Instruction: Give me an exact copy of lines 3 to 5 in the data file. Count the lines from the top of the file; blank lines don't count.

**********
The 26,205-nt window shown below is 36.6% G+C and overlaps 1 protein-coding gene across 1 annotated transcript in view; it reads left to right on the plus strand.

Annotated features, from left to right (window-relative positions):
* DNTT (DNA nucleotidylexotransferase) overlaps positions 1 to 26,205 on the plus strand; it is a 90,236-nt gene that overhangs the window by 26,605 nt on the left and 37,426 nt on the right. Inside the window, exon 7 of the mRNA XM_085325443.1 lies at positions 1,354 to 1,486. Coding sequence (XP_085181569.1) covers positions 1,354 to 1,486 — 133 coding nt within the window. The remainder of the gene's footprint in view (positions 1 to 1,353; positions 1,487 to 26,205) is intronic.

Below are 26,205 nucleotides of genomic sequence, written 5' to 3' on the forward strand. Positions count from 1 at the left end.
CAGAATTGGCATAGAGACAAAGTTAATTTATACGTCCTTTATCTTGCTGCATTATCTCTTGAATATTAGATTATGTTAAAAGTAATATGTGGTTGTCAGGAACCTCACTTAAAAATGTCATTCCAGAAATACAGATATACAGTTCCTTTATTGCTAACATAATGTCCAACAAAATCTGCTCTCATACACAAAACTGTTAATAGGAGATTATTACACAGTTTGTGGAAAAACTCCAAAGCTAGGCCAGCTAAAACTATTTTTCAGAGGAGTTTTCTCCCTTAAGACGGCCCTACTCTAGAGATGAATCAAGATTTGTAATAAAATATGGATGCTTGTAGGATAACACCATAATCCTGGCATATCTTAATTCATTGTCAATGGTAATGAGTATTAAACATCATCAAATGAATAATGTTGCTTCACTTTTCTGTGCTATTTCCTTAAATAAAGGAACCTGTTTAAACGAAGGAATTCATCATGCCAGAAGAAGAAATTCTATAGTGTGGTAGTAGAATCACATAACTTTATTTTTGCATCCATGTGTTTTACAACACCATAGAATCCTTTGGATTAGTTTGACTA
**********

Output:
* DNTT (DNA nucleotidylexotransferase) overlaps positions 1 to 26,205 on the plus strand; it is a 90,236-nt gene that overhangs the window by 26,605 nt on the left and 37,426 nt on the right. Inside the window, exon 7 of the mRNA XM_085325443.1 lies at positions 1,354 to 1,486. Coding sequence (XP_085181569.1) covers positions 1,354 to 1,486 — 133 coding nt within the window. The remainder of the gene's footprint in view (positions 1 to 1,353; positions 1,487 to 26,205) is intronic.

Below are 26,205 nucleotides of genomic sequence, written 5' to 3' on the forward strand. Positions count from 1 at the left end.
CAGAATTGGCATAGAGACAAAGTTAATTTATACGTCCTTTATCTTGCTGCATTATCTCTTGAATATTAGATTATGTTAAAAGTAATATGTGGTTGTCAGGAACCTCACTTAAAAATGTCATTCCAGAAATACAGATATACAGTTCCTTTATTGCTAACATAATGTCCAACAAAATCTGCTCTCATACACAAAACTGTTAATAGGAGATTATTACACAGTTTGTGGAAAAACTCCAAAGCTAGGCCAGCTAAAACTATTTTTCAGAGGAGTTTTCTCCCTTAAGACGGCCCTACTCTAGAGATGAATCAAGATTTGTAATAAAATATGGATGCTTGTAGGATAACACCATAATCCTGGCATATCTTAATTCATTGTCAATGGTAATGAGTATTAAACATCATCAAATGAATAATGTTGCTTCACTTTTCTGTGCTATTTCCTTAAATAAAGGAACCTGTTTAAACGAAGGAATTCATCATGCCAGAAGAAGAAATTCTATAGTGTGGTAGTAGAATCACATAACTTTATTTTTGCATCCATGTGTTTTACAACACCATAGAATCCTTTGGATTAGTTTGACTA